Pupils’ personal development and well-being are outstanding. Pupils are clear about the impact the school makes on their lives. One pupil said, ‘We leave here as mature, well-mannered and responsible children, proud of where we’ve come from.’ Pupils love coming to school and make the most of all that it offers. Their behaviour is excellent and they feel safe, valued and listened to. They want to improve their work and try hard. One pupil said, ‘We really get involved in our lessons.’ Consequently, nearly all pupils are punctual and rarely miss school and the rate of attendance is above the national average and improving. Pupils understand the importance of a healthy lifestyle and take a full part in the school’s many sporting clubs and events. The school cook and nurse help them to understand the importance of a good diet and the school holds the Healthy School Award.
Pupils’ spiritual, social, moral and cultural development is excellent. They learn to think about their own place in the world and acquire an understanding of the lives of those different to themselves. They show consideration for each other and friendly respect for visitors and staff. They have lots of opportunities to take responsibility and respond well to them and the school council provides a formal channel for suggestions for improvements. Pupils are enthusiastic organisers for several charities. Because the school aims high for both academic standards and pupils’ personal qualities, pupils are well prepared for the next stage of their education.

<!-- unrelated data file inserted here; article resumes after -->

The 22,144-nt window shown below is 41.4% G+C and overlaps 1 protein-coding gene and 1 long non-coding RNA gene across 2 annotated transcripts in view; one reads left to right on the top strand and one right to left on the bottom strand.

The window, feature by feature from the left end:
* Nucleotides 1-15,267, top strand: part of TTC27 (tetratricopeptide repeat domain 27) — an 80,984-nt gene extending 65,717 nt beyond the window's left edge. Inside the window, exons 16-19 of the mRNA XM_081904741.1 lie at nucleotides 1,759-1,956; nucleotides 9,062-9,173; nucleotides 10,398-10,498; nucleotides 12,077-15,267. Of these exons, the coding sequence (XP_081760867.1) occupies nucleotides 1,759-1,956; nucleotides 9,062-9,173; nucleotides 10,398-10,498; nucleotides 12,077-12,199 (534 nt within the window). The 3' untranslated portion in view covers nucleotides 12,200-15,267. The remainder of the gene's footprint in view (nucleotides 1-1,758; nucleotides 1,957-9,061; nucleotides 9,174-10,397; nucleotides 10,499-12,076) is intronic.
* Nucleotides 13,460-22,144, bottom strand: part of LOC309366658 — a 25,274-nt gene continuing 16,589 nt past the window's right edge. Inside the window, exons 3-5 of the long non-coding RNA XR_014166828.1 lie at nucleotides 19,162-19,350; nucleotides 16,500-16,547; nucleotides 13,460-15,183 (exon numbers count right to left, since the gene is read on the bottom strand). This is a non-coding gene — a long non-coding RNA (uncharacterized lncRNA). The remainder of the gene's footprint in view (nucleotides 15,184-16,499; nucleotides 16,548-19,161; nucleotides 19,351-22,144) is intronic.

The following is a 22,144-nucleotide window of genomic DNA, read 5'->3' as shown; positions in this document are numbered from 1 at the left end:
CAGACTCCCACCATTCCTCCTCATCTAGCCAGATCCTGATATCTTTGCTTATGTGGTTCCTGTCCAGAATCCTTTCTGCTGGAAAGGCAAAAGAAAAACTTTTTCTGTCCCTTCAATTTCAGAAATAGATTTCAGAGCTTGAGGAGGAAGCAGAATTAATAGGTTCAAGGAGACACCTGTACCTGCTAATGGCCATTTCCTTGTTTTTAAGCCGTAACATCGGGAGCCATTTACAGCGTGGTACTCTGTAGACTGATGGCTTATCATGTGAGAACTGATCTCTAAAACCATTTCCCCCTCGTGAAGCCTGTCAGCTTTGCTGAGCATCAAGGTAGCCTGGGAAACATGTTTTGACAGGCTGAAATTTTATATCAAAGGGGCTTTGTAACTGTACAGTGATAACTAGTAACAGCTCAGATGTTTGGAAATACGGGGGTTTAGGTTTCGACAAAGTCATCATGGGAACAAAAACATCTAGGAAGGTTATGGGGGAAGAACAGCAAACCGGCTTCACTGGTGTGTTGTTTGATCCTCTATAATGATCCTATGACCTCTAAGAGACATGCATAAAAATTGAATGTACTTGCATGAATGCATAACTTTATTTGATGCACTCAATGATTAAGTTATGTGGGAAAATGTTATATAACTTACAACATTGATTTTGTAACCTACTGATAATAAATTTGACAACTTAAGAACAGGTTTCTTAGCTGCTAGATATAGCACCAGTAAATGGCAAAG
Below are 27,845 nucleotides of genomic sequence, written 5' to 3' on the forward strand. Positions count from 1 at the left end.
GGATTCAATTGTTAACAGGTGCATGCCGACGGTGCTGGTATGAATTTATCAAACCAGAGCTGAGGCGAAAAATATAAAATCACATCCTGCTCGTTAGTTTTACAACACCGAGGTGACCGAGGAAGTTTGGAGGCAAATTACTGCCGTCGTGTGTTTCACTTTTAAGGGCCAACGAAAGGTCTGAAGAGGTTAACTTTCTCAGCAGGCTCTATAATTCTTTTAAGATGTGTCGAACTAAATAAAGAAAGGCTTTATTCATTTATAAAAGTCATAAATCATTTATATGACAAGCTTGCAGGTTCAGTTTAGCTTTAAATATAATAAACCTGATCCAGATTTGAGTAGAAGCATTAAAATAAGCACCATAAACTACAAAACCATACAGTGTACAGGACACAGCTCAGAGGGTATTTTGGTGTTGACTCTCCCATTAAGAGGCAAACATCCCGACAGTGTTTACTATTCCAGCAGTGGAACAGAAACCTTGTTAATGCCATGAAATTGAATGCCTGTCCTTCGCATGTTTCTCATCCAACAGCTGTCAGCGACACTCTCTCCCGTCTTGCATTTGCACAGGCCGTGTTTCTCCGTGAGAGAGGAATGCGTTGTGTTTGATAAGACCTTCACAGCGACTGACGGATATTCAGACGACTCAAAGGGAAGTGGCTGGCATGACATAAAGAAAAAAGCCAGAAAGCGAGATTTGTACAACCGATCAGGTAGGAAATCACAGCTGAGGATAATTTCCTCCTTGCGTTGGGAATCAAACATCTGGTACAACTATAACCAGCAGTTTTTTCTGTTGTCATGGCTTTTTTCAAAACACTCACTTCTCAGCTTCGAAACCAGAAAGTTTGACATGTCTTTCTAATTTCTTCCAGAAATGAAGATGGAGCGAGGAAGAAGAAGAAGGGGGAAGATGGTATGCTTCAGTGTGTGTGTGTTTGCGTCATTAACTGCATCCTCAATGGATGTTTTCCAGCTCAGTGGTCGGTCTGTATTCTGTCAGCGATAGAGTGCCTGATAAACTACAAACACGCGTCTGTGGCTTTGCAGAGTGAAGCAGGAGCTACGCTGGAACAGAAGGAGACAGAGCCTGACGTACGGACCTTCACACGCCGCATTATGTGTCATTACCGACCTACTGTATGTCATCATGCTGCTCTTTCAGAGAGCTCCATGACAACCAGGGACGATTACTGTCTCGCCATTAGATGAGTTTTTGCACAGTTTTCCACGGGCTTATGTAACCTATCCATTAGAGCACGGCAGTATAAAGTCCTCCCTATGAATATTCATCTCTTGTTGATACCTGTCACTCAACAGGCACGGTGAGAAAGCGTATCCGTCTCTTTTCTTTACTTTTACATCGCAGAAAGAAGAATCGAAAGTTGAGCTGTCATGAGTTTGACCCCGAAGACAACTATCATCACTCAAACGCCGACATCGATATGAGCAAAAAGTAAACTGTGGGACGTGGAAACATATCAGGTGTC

Quality of provision
Teaching and learning
Teaching and learning are good. At its best, teaching is lively and exciting. Teachers use explicit learning objectives and explanations to clarify pupils' understanding of the purpose and content of lessons. This motivates pupils to do their best and develops their ability to think for themselves and work independently. These features of lessons, combined with consistently high expectations of politeness and consideration for others, result in high standards of work and behaviour. The teachers' supportive marking of work celebrates pupils' successful achievement of their own targets and the intended outcomes of lessons but does not consistently show pupils how to improve.
Owing to improvements in the school’s tracking systems, the teachers now have a better understanding of what pupils already know and can do. However, this information is not yet used consistently well to plan pupils’ next steps in learning and means that the expectations of what pupils can achieve are not always high enough. Therefore, there are times, particularly in mathematics, when pupils find their work either too easy or too difficult. This is one of the reasons why the pupils’ progress is variable and, as a result, a few of the Year 6 pupils do not reach the standards of which they are capable.
Curriculum and other activities